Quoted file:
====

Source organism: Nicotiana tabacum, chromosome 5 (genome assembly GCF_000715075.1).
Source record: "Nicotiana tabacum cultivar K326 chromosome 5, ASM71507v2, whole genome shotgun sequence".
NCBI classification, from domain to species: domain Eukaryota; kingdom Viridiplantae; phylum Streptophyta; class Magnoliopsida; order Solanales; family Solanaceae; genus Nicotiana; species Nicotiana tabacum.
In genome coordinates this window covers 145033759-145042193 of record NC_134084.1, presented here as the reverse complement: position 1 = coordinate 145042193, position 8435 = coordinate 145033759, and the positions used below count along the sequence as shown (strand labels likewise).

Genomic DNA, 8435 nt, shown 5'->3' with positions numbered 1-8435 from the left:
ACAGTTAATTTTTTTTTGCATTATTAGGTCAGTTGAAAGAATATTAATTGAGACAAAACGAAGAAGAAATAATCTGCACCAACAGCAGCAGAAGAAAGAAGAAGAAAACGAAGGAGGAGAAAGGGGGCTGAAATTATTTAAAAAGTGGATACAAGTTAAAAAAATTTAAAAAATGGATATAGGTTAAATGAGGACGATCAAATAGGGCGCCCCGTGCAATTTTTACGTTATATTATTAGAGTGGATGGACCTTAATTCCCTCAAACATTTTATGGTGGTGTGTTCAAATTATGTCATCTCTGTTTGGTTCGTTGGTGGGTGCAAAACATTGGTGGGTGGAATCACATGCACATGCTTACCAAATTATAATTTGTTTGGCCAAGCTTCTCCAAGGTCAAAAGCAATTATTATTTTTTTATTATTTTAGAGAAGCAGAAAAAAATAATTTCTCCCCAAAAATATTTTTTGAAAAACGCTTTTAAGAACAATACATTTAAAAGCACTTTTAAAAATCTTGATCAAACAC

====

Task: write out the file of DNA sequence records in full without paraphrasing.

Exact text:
Source organism: Nicotiana tabacum, chromosome 5 (genome assembly GCF_000715075.1).
Source record: "Nicotiana tabacum cultivar K326 chromosome 5, ASM71507v2, whole genome shotgun sequence".
NCBI classification, from domain to species: domain Eukaryota; kingdom Viridiplantae; phylum Streptophyta; class Magnoliopsida; order Solanales; family Solanaceae; genus Nicotiana; species Nicotiana tabacum.
In genome coordinates this window covers 145033759-145042193 of record NC_134084.1, presented here as the reverse complement: position 1 = coordinate 145042193, position 8435 = coordinate 145033759, and the positions used below count along the sequence as shown (strand labels likewise).

Genomic DNA, 8435 nt, shown 5'->3' with positions numbered 1-8435 from the left:
ACAGTTAATTTTTTTTTGCATTATTAGGTCAGTTGAAAGAATATTAATTGAGACAAAACGAAGAAGAAATAATCTGCACCAACAGCAGCAGAAGAAAGAAGAAGAAAACGAAGGAGGAGAAAGGGGGCTGAAATTATTTAAAAAGTGGATACAAGTTAAAAAAATTTAAAAAATGGATATAGGTTAAATGAGGACGATCAAATAGGGCGCCCCGTGCAATTTTTACGTTATATTATTAGAGTGGATGGACCTTAATTCCCTCAAACATTTTATGGTGGTGTGTTCAAATTATGTCATCTCTGTTTGGTTCGTTGGTGGGTGCAAAACATTGGTGGGTGGAATCACATGCACATGCTTACCAAATTATAATTTGTTTGGCCAAGCTTCTCCAAGGTCAAAAGCAATTATTATTTTTTTATTATTTTAGAGAAGCAGAAAAAAATAATTTCTCCCCAAAAATATTTTTTGAAAAACGCTTTTAAGAACAATACATTTAAAAGCACTTTTAAAAATCTTGATCAAACAC